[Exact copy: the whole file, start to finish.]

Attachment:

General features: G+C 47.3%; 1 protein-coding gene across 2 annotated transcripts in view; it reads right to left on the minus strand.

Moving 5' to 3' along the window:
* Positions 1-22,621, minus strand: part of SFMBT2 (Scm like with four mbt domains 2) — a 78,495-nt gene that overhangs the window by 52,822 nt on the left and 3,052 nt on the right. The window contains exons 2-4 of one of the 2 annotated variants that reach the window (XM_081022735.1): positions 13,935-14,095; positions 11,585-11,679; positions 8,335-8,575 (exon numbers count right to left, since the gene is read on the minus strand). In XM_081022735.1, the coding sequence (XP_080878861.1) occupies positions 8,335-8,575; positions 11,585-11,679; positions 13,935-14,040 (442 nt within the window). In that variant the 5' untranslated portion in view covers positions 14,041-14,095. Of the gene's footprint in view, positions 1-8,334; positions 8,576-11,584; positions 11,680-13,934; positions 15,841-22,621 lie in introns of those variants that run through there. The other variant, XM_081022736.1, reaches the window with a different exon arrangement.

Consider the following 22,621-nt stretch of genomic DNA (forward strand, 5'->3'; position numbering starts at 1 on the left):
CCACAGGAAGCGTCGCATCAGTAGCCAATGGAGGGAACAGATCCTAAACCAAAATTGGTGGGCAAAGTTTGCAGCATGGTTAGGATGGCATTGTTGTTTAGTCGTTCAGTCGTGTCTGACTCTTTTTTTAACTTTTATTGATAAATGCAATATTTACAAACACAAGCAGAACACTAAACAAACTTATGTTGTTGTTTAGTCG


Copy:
General features: G+C 47.3%; 1 protein-coding gene across 2 annotated transcripts in view; it reads right to left on the minus strand.

Moving 5' to 3' along the window:
* Positions 1-22,621, minus strand: part of SFMBT2 (Scm like with four mbt domains 2) — a 78,495-nt gene that overhangs the window by 52,822 nt on the left and 3,052 nt on the right. The window contains exons 2-4 of one of the 2 annotated variants that reach the window (XM_081022735.1): positions 13,935-14,095; positions 11,585-11,679; positions 8,335-8,575 (exon numbers count right to left, since the gene is read on the minus strand). In XM_081022735.1, the coding sequence (XP_080878861.1) occupies positions 8,335-8,575; positions 11,585-11,679; positions 13,935-14,040 (442 nt within the window). In that variant the 5' untranslated portion in view covers positions 14,041-14,095. Of the gene's footprint in view, positions 1-8,334; positions 8,576-11,584; positions 11,680-13,934; positions 15,841-22,621 lie in introns of those variants that run through there. The other variant, XM_081022736.1, reaches the window with a different exon arrangement.

Consider the following 22,621-nt stretch of genomic DNA (forward strand, 5'->3'; position numbering starts at 1 on the left):
CCACAGGAAGCGTCGCATCAGTAGCCAATGGAGGGAACAGATCCTAAACCAAAATTGGTGGGCAAAGTTTGCAGCATGGTTAGGATGGCATTGTTGTTTAGTCGTTCAGTCGTGTCTGACTCTTTTTTTAACTTTTATTGATAAATGCAATATTTACAAACACAAGCAGAACACTAAACAAACTTATGTTGTTGTTTAGTCG